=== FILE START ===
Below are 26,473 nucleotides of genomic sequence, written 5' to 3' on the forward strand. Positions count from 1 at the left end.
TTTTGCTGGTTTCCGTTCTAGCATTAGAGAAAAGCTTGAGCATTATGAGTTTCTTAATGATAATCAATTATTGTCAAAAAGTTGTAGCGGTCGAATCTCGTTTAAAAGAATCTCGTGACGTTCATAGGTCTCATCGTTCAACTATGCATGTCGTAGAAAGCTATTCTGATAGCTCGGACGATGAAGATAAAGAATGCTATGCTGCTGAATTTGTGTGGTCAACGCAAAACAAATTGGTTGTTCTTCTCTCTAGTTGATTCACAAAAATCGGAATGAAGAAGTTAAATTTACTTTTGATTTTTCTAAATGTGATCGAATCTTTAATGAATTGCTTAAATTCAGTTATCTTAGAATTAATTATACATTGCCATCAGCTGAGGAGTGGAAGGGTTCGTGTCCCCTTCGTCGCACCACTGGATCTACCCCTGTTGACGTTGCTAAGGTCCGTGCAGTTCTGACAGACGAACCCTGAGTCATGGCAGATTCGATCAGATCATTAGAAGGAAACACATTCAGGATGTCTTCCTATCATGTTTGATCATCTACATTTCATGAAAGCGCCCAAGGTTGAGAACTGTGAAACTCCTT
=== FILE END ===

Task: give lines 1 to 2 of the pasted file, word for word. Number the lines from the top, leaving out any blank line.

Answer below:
Below are 26,473 nucleotides of genomic sequence, written 5' to 3' on the forward strand. Positions count from 1 at the left end.
TTTTGCTGGTTTCCGTTCTAGCATTAGAGAAAAGCTTGAGCATTATGAGTTTCTTAATGATAATCAATTATTGTCAAAAAGTTGTAGCGGTCGAATCTCGTTTAAAAGAATCTCGTGACGTTCATAGGTCTCATCGTTCAACTATGCATGTCGTAGAAAGCTATTCTGATAGCTCGGACGATGAAGATAAAGAATGCTATGCTGCTGAATTTGTGTGGTCAACGCAAAACAAATTGGTTGTTCTTCTCTCTAGTTGATTCACAAAAATCGGAATGAAGAAGTTAAATTTACTTTTGATTTTTCTAAATGTGATCGAATCTTTAATGAATTGCTTAAATTCAGTTATCTTAGAATTAATTATACATTGCCATCAGCTGAGGAGTGGAAGGGTTCGTGTCCCCTTCGTCGCACCACTGGATCTACCCCTGTTGACGTTGCTAAGGTCCGTGCAGTTCTGACAGACGAACCCTGAGTCATGGCAGATTCGATCAGATCATTAGAAGGAAACACATTCAGGATGTCTTCCTATCATGTTTGATCATCTACATTTCATGAAAGCGCCCAAGGTTGAGAACTGTGAAACTCCTT